As university officials across the country have been evaluating their emergency response systems after a shooting at Virginia Tech left 33 dead last spring, University of Richmond administrators have made several updates of their own.
Steve Bisese, vice president for student development, said the shooting "caused us to re-think our training programs and communications." Although he added that Richmond has had a good safety record, "we can't get fooled into a false sense of security."
The university is more prepared now than it was before the Virginia Tech shooting, school officials say, but administrators recognize that the campus is a large community to protect, especially because of the many buildings and entrances.
"It's impossible to guarantee 100 percent safety," Bisese said.
University Police Chief Bob Dillard said although the recent updates have strengthened the university's preparedness for a potential shooter situation, the campus's safety system was still considered effective before the Virginia Tech shootings.
"Prior to Tech we were more prepared than the vast majority of colleges," Dillard said.
Before the Virginia Tech shooting, Richmond already had a response policy and hazardous entry training in place for years, the Emergency Response Team had been meeting regularly and firearms, except for those used by police officers, were outlawed on campus.
But after the shootings in April, members of the campus community recognized a sense of urgency to update the alert system, said Kathy Monday, vice president for information services.
"Tech really opened up people's consciousness about the need to communicate effectively," Monday said.
With the heightened awareness felt on college campuses, Richmond administrators took several steps to update campus safety, which included purchasing a new alert system, making security changes within campus buildings, holding an active shooter drill and creating a team of administrators to evaluate reports of troubled students.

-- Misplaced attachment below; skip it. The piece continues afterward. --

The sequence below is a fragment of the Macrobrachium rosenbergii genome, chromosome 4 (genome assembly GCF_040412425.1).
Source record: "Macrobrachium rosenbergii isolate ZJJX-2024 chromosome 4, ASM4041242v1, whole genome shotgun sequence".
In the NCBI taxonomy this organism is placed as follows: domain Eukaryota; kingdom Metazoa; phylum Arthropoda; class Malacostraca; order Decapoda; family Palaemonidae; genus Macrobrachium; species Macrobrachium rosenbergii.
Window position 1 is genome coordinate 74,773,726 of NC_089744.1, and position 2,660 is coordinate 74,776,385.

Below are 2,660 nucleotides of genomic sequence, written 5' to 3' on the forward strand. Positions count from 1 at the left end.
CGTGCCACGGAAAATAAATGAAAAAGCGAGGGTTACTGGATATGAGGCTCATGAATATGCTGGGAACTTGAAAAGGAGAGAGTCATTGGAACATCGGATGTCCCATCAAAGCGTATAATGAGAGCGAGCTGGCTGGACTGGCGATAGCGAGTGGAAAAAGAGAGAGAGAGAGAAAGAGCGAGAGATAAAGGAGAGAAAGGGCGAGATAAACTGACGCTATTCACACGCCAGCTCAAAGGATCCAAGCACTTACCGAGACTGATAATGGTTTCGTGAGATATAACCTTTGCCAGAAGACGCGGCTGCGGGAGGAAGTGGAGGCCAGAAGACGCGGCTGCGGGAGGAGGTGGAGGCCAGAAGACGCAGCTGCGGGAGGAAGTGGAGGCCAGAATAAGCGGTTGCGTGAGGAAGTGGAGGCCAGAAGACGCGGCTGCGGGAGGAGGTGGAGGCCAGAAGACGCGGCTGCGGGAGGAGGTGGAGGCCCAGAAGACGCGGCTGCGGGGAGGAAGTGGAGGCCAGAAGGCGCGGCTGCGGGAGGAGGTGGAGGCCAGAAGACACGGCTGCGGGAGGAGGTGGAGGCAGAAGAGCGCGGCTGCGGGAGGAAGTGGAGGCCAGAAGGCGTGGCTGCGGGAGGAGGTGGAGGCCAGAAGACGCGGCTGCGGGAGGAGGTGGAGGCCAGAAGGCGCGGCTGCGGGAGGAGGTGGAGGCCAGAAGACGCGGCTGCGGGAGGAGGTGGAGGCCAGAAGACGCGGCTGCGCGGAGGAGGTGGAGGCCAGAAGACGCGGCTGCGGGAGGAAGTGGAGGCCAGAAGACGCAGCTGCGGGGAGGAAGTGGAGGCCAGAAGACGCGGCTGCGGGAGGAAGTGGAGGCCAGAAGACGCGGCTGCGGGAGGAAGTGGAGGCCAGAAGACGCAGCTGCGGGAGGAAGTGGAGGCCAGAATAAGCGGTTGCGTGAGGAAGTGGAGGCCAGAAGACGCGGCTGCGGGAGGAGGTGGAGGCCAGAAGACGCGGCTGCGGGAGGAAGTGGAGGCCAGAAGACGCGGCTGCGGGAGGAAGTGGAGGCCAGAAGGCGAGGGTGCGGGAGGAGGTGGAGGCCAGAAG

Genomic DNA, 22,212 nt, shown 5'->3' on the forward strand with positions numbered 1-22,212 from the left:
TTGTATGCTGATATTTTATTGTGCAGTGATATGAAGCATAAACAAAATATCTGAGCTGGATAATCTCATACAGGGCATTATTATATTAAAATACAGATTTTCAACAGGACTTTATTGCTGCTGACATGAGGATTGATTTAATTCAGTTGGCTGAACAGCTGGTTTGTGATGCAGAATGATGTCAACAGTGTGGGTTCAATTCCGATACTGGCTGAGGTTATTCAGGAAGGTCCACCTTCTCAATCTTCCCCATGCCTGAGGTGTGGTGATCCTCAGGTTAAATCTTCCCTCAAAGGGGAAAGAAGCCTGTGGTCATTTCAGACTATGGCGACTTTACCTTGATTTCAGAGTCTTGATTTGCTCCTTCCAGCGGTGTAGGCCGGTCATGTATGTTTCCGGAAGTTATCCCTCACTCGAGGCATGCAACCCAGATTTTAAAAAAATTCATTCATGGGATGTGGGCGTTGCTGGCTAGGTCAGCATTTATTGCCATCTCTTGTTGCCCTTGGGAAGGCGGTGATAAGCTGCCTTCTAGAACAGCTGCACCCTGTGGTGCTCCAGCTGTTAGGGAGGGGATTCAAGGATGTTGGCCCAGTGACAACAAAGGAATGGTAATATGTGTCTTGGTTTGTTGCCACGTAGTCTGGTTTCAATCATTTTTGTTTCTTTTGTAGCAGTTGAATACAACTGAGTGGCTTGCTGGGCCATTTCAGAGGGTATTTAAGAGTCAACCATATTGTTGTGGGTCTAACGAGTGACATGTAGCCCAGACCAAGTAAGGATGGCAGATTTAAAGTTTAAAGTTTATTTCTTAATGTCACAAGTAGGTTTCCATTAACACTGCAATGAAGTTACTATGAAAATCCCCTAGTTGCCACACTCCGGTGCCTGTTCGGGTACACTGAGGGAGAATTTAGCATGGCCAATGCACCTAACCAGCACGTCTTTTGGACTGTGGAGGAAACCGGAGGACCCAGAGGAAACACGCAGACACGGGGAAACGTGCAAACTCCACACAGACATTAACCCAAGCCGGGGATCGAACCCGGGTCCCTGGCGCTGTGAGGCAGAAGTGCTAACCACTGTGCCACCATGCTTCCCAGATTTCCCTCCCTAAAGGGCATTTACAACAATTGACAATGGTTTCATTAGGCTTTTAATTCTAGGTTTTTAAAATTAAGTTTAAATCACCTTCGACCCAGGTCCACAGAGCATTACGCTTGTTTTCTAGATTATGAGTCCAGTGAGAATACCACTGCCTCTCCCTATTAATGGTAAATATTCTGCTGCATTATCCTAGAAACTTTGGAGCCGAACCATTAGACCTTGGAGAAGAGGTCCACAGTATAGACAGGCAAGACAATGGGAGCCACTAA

"We want to be as safe as possible and also keep in mind not disrupting the education process," Bisese said.
NEW ALERT SYSTEM INCLUDES TEXT MESSAGING
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Information Services recently purchased Connect-ED, an emergency communication system, from the NTI group, providing a single way for campus officials to launch emergency communications across the entire campus.
The system, called UR Alert, can now send e-mails and leave voicemails on students' room phones in residence halls and. If students release their cell phone numbers, the system would call students' cell phones and, if students choose, directly send a text message.
UR Alert would also automatically call faculty and staff extension numbers, as well as their home and cell phones if they choose to enter their numbers into the system.
Doug West, director of Telecommunication Services, said Richmond administrators have known for some time that cell phones are the most effective way to reach students. But after the Virginia Tech shooting, the issue of emergency contact became more pressing, and administrators tried much harder to find solutions, he said.
Students received e-mails last spring as well as this summer with instructions for updating their contact information on BannerWeb. As of Monday, 2,281 Richmond students had entered their emergency contact information into BannerWeb, Boroughs said.
Bisese said any current undergraduate or graduate student is now included in the alert system.
During an emergency situation, the text messaging service, which will be ready Sept. 1, would send a short message advising students where to find additional information.
But in order to receive these messages, students must register for the program. Students will receive an e-mail sometime before Sept. 1 directing them to a Web site where they can opt-in for text messaging, Monday said. Students, faculty and staff will have about two weeks to enroll, and then there will be an all-systems test sometime during the third week of September, Monday said.
Another advantage of the new UR Alert system is that the NTI group monitors the success of phone calls and message deliveries and provides Information Services with reports about which numbers were and were not successful, Monday said.
If a message or call does not go through, the emergency message can be sent again, and Information Services can also check if there were numbers that were out of service, enabling them to remind students to update their information.